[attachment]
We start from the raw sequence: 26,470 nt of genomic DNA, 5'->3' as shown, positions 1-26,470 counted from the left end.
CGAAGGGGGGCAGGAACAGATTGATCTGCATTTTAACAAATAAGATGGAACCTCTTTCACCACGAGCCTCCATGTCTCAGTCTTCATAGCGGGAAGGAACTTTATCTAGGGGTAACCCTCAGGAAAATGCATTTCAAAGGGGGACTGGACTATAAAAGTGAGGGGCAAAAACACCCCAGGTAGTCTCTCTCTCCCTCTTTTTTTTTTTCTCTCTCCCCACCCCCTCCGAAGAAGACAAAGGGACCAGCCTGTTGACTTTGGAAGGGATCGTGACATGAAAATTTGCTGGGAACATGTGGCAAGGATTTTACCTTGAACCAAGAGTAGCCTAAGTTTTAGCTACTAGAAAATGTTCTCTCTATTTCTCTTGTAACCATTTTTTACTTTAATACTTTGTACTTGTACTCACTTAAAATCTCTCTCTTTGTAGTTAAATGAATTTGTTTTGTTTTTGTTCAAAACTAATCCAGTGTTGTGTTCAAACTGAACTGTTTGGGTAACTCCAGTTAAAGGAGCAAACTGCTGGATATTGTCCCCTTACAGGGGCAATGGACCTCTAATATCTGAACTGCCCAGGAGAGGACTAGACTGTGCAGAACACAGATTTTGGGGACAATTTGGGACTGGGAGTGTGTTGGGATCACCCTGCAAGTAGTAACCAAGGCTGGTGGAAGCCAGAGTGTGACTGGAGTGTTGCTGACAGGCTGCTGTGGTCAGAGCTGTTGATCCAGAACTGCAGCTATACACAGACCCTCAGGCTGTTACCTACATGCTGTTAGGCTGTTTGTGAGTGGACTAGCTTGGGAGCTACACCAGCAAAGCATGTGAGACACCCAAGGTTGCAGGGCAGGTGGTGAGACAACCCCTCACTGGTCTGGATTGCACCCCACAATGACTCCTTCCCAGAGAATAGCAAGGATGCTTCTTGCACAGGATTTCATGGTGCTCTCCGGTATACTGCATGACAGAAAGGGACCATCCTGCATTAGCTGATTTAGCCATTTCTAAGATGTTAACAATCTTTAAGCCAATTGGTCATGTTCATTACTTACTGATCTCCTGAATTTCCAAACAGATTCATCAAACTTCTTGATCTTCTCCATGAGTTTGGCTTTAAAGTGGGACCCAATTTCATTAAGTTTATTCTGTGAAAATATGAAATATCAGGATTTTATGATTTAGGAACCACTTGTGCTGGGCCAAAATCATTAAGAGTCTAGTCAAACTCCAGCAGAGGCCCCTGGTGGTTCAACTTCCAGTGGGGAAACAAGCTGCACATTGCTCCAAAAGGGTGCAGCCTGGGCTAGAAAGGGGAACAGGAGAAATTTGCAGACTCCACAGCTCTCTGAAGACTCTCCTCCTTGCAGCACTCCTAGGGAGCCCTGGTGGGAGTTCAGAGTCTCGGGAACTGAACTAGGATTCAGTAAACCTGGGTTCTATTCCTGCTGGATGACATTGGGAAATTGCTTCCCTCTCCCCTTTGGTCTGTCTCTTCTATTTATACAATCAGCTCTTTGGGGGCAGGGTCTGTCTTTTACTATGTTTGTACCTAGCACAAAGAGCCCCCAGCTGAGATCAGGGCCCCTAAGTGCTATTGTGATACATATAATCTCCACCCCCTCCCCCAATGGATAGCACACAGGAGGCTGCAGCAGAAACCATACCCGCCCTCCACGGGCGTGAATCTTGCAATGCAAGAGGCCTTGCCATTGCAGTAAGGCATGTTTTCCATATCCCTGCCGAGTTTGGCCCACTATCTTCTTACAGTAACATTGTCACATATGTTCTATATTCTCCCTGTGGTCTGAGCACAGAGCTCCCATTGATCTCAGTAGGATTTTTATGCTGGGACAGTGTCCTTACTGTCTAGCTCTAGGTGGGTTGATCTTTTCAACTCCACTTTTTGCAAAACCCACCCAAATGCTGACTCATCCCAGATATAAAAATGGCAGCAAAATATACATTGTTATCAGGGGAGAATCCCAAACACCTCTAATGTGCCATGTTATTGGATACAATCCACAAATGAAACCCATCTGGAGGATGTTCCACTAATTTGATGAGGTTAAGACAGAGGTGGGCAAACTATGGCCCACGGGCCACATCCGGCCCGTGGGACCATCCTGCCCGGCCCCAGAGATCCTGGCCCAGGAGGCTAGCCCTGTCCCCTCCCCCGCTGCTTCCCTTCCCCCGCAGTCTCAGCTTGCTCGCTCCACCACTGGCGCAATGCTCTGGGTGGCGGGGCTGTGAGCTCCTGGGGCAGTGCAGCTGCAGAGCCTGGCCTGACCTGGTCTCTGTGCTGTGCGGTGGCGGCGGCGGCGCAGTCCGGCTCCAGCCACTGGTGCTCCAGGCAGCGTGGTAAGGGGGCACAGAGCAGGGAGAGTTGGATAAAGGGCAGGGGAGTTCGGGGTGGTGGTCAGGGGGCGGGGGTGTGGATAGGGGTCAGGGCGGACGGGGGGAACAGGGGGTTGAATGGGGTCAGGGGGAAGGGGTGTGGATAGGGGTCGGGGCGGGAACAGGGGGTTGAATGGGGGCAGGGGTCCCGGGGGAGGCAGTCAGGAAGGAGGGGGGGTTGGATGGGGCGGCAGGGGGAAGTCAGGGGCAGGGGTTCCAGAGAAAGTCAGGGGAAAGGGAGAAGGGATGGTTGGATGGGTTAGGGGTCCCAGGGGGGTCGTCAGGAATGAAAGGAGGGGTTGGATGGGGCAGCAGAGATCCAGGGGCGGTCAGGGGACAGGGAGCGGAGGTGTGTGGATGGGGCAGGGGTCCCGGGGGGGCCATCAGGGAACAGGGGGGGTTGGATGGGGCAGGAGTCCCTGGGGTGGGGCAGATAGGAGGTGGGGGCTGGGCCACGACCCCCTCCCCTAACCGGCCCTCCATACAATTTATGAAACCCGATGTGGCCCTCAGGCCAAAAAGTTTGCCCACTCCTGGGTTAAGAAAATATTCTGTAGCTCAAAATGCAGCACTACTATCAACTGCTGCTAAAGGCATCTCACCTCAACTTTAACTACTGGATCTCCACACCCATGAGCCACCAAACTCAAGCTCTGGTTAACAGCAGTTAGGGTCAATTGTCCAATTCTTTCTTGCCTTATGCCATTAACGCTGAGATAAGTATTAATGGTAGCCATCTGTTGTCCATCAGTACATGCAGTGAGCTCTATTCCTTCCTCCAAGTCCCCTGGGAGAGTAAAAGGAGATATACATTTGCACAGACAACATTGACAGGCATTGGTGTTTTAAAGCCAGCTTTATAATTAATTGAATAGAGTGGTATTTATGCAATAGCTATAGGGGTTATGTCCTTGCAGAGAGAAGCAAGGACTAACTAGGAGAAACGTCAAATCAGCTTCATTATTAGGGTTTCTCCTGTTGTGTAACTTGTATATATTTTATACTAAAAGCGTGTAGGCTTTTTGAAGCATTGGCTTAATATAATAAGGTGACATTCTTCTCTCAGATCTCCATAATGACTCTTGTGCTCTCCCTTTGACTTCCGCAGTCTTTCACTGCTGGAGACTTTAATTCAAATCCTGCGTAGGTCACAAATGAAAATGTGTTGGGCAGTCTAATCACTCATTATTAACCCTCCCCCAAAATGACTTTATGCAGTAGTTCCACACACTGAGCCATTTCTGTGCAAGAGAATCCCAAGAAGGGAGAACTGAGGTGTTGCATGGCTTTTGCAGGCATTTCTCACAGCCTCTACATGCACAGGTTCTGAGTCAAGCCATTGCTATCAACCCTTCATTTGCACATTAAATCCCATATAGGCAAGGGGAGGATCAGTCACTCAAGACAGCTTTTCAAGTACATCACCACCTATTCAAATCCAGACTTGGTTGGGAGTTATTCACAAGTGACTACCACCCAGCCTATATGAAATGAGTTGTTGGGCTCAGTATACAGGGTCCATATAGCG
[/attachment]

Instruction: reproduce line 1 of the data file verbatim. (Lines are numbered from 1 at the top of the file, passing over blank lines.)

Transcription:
We start from the raw sequence: 26,470 nt of genomic DNA, 5'->3' as shown, positions 1-26,470 counted from the left end.